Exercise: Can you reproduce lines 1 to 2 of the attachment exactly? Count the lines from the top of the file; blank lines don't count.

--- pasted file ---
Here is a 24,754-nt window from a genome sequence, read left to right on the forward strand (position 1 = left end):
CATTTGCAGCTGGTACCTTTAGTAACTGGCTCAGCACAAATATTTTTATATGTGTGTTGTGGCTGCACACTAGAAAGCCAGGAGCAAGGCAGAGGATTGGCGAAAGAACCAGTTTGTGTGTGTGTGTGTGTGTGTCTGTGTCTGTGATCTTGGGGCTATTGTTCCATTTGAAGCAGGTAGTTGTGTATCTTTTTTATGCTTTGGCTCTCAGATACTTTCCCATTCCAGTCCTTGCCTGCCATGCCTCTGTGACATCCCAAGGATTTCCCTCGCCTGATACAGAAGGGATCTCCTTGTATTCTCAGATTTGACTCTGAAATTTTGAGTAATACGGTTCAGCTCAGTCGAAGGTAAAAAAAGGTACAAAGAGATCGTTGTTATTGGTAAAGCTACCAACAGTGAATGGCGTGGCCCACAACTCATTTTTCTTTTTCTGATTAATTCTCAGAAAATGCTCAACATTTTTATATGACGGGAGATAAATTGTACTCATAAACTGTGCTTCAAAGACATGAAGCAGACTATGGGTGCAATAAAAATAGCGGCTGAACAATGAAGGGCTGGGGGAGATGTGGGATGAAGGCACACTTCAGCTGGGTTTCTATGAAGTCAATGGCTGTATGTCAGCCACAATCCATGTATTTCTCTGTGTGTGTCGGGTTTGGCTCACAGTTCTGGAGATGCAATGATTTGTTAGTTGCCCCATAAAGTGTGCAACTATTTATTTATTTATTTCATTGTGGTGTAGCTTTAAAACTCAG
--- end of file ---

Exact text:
Here is a 24,754-nt window from a genome sequence, read left to right on the forward strand (position 1 = left end):
CATTTGCAGCTGGTACCTTTAGTAACTGGCTCAGCACAAATATTTTTATATGTGTGTTGTGGCTGCACACTAGAAAGCCAGGAGCAAGGCAGAGGATTGGCGAAAGAACCAGTTTGTGTGTGTGTGTGTGTGTGTCTGTGTCTGTGATCTTGGGGCTATTGTTCCATTTGAAGCAGGTAGTTGTGTATCTTTTTTATGCTTTGGCTCTCAGATACTTTCCCATTCCAGTCCTTGCCTGCCATGCCTCTGTGACATCCCAAGGATTTCCCTCGCCTGATACAGAAGGGATCTCCTTGTATTCTCAGATTTGACTCTGAAATTTTGAGTAATACGGTTCAGCTCAGTCGAAGGTAAAAAAAGGTACAAAGAGATCGTTGTTATTGGTAAAGCTACCAACAGTGAATGGCGTGGCCCACAACTCATTTTTCTTTTTCTGATTAATTCTCAGAAAATGCTCAACATTTTTATATGACGGGAGATAAATTGTACTCATAAACTGTGCTTCAAAGACATGAAGCAGACTATGGGTGCAATAAAAATAGCGGCTGAACAATGAAGGGCTGGGGGAGATGTGGGATGAAGGCACACTTCAGCTGGGTTTCTATGAAGTCAATGGCTGTATGTCAGCCACAATCCATGTATTTCTCTGTGTGTGTCGGGTTTGGCTCACAGTTCTGGAGATGCAATGATTTGTTAGTTGCCCCATAAAGTGTGCAACTATTTATTTATTTATTTCATTGTGGTGTAGCTTTAAAACTCAG